To Rouse A Sleeping Giant
A fascinating video detailing the paths of Japanese and US merchant shipping during World War II. Beginning in 1943 the US is increasingly dominant with the Japanese shipping clinging to the Asian coast down to the oil in the Dutch East Indies. 1944 shows the obliteration of those Japanese routes and by the surrender in 1945 Japanese merchant shipping is virtually non-existent. A stark reminder of just what madness it was for the Japan to start a war it could not win with the US.
At the end of the epic movie Tora, Tora, Tora, Admiral Isoroku Yamamoto, the head of the combined Japanese fleet, after the successful attack on Pearl Harbor, refuses to join in the elation of his staff, and makes this haunting observation: “I fear all we have done is to awaken a sleeping giant and fill him with a terrible resolve.” The line is almost certainly apocryphal. The director of the film, Elmo Williams, claimed that Larry Forester, the film’s screenwriter, had found the line in a 1943 letter written by Yamamoto. However, he has been unable to produce the letter, and there is no other evidence that such a letter exists.
However, there is no doubt that Yamamoto would fully have endorsed the sentiment that the line contained. He had studied at Harvard in 1919-1921, and served two tours as a naval attache at the Japanese embassy in Washington DC. He spoke fluent English, and his stays in the US had convinced him of that nation’s vast wealth and industrial power. He had also developed a fondness for both America and Americans.
In the 1930’s Yamamoto spoke out against Japan allying with Nazi Germany and Fascist Italy, fearing that such an alliance would lead inevitably to a war with the US that Japan would lose. He received frequent death threats as a result from fanatical Japanese nationalists. These were not idle threats, as such nationalists did assassinate a fair number of Japanese politicians and military men during the Thirties who were against war with the US. Yamamoto ignored the threats with studied contempt, viewing it as his duty to the Emperor and Japan to speak out against a disastrous course. Yamamoto wrote in a letter to one nationalist:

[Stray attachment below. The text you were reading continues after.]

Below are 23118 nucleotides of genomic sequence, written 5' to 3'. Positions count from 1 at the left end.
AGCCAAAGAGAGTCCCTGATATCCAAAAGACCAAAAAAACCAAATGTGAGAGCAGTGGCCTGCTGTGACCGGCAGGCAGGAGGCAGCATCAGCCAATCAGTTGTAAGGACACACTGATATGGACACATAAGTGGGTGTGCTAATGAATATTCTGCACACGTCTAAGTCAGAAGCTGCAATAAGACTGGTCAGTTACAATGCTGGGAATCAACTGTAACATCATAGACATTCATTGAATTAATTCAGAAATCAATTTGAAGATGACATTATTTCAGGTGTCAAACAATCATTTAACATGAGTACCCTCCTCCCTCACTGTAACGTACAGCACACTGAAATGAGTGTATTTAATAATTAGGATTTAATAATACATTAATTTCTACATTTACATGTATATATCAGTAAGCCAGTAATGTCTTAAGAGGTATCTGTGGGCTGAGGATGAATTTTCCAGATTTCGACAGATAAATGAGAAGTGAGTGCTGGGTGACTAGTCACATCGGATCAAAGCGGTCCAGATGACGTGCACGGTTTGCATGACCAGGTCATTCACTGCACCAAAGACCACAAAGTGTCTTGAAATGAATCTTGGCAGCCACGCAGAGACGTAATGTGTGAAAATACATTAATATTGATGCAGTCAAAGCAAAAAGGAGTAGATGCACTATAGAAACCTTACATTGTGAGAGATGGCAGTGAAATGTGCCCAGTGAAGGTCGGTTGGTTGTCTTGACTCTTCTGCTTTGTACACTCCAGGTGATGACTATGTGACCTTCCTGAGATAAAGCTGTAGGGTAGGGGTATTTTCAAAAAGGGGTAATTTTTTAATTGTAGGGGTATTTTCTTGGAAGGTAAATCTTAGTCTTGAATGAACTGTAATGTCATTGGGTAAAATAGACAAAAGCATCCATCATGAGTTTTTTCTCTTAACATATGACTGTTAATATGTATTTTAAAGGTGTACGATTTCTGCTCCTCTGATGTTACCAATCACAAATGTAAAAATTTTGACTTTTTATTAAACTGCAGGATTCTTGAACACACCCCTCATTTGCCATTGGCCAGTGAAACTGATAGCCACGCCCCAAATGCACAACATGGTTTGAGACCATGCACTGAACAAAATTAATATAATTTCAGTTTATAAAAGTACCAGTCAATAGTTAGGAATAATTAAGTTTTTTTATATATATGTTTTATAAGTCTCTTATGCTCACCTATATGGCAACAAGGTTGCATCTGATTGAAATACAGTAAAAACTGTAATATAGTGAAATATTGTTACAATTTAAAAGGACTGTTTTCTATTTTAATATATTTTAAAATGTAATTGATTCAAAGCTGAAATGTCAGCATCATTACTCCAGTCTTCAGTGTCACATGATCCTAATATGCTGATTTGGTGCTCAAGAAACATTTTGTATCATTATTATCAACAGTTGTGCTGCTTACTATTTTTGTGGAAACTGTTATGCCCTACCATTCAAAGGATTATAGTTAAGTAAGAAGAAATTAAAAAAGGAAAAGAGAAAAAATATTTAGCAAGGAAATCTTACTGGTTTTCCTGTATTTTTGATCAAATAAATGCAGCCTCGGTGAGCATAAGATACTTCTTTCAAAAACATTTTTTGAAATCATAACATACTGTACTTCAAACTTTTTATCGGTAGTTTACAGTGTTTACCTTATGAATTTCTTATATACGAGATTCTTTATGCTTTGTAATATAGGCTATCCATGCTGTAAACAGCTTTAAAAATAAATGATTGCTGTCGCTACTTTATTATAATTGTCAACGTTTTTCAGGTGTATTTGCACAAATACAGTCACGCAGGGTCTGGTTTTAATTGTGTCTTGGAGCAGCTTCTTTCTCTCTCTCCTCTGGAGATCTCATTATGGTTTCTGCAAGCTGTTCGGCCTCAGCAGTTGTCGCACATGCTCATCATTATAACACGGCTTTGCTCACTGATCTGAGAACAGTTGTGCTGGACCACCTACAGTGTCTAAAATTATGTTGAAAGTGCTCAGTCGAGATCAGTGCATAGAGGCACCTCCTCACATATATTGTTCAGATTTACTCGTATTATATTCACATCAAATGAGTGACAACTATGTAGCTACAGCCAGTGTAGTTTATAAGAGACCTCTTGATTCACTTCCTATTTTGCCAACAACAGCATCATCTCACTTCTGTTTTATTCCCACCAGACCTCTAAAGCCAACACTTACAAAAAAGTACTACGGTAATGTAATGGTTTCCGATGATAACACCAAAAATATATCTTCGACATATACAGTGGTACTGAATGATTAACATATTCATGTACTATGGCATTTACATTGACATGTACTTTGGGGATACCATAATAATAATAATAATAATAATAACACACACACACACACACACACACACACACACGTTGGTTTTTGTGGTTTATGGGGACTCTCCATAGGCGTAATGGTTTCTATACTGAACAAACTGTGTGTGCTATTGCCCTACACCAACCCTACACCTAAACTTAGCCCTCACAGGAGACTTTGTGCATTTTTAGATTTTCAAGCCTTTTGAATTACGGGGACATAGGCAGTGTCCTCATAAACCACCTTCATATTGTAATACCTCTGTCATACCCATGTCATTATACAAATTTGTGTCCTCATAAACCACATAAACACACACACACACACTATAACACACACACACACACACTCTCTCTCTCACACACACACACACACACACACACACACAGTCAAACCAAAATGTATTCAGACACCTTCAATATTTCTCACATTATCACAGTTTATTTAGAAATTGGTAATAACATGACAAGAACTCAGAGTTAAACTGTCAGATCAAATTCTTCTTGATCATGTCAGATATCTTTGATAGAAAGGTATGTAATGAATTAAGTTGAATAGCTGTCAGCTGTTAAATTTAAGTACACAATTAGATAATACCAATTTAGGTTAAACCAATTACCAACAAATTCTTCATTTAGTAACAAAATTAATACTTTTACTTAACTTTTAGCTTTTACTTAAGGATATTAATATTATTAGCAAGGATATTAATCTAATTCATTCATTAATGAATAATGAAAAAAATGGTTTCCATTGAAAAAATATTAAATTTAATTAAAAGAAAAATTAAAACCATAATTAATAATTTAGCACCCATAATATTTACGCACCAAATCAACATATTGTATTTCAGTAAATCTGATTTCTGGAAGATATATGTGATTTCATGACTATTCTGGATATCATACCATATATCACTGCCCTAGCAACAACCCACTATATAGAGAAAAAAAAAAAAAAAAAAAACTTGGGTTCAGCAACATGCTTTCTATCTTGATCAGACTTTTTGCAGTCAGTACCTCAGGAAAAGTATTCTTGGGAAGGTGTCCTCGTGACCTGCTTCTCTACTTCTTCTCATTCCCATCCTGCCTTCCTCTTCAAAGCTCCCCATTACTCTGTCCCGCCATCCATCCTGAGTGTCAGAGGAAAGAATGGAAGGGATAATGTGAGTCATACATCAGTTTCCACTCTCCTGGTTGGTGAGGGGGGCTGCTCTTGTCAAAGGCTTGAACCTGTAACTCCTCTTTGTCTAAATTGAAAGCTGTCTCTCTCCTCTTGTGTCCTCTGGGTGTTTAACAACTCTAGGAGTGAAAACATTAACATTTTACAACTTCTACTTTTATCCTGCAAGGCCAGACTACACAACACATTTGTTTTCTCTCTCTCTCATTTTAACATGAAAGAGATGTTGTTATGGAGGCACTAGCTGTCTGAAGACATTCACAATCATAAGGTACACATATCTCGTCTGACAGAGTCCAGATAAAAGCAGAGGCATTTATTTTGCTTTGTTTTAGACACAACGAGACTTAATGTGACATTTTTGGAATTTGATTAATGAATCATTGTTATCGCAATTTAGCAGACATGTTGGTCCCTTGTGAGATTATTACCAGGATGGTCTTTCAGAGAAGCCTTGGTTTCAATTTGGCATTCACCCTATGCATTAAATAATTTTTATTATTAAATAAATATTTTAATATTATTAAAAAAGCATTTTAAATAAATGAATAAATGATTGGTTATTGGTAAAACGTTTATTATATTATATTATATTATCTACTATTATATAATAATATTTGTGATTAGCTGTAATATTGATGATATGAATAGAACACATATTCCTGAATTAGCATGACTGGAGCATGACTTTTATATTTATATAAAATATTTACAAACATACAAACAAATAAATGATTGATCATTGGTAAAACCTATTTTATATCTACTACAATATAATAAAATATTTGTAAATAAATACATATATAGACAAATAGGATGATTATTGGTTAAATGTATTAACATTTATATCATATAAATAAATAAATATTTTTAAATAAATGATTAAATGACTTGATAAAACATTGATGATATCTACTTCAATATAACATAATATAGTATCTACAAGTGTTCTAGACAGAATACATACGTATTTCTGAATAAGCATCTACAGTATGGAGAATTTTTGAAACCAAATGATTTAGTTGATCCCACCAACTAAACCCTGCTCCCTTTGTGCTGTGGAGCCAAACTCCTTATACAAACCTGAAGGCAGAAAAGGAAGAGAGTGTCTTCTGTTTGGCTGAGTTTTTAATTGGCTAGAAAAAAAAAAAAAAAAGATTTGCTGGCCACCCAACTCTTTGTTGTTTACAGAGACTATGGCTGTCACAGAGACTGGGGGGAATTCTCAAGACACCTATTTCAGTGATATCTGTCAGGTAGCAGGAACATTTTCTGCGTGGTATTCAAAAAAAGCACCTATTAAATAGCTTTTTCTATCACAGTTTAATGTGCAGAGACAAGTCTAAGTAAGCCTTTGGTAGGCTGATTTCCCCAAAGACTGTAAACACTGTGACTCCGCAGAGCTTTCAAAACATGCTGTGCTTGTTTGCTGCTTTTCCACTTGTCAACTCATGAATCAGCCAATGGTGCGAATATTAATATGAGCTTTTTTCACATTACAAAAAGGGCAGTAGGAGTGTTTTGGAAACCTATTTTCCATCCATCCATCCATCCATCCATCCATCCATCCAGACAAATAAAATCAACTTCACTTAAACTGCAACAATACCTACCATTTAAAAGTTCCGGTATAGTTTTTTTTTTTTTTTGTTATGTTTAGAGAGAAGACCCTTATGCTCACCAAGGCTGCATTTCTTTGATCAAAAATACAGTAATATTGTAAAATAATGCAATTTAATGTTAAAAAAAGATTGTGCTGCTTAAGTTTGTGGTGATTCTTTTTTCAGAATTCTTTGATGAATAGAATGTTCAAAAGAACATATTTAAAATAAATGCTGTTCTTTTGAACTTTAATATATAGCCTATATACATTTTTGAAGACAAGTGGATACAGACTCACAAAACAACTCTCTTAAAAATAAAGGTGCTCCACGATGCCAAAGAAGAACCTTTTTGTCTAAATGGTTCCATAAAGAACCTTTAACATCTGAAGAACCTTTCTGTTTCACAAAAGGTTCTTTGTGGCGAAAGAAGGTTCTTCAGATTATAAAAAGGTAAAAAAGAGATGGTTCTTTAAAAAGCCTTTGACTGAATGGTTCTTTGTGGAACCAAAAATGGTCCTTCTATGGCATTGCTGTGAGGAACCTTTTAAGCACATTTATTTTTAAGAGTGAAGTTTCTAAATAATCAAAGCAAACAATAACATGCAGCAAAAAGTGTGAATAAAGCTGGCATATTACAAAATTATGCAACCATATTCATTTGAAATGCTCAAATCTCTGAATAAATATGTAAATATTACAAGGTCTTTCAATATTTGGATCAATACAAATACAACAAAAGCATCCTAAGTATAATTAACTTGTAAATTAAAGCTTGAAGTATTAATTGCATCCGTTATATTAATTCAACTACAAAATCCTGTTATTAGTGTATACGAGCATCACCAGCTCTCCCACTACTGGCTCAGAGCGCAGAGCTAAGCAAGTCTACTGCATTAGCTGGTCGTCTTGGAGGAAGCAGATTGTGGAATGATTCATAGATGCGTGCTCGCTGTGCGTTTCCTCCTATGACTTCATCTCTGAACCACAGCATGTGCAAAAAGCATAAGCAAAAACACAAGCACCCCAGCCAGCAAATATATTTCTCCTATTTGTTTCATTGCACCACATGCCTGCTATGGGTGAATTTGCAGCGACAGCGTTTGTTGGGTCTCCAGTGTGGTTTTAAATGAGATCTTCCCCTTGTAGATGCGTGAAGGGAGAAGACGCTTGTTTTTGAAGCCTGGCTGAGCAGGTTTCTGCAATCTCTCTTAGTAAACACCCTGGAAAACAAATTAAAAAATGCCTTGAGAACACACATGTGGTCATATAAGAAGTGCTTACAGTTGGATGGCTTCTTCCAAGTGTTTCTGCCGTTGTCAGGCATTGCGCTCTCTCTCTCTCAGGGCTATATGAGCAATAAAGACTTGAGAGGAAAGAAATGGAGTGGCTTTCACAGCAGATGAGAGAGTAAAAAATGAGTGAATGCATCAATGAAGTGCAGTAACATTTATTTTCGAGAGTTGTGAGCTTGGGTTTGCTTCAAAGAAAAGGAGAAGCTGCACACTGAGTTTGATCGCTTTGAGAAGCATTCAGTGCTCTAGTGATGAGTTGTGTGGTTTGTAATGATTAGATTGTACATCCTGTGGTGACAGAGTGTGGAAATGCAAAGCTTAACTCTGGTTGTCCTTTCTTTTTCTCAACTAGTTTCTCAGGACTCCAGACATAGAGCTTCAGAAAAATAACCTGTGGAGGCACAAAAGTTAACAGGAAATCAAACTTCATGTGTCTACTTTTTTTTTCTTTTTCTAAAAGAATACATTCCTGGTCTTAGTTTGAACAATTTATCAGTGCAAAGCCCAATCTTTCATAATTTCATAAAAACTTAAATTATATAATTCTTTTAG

Should hostilities once break out between Japan and the United States, it would not be enough that we take Guam and the Philippines, nor even Hawaii and San Francisco. To make victory certain, we would have to march into Washington and dictate the terms of peace in the White House. I wonder if our politicians (who speak so lightly of a Japanese-American war) have confidence as to the final outcome and are prepared to make the necessary sacrifices.
After war came, and his warnings were ignored, Yamamoto fought to win it for Japan, until he died at the hands of an American P-38 Lightning raid, specifically targeting the plane he was flying in, the US eager to have their brilliant adversary no longer at the helm of the Japanese navy. In the aftermath of the Pearl Harbor raid, on January 9, 1942, when Japan was riding high on a wave of rapid conquest throughout the Pacific, Yamamoto made the following comment which indicated both his moral qualms as to the Pearl Harbor raid, and his fears as to the ultimate outcome:
“A military man can scarcely pride himself on having ‘smitten a sleeping enemy'; it is more a matter of shame, simply, for the one smitten. I would rather you made your appraisal after seeing what the enemy does, since it is certain that, angered and outraged, he will soon launch a determined counterattack.”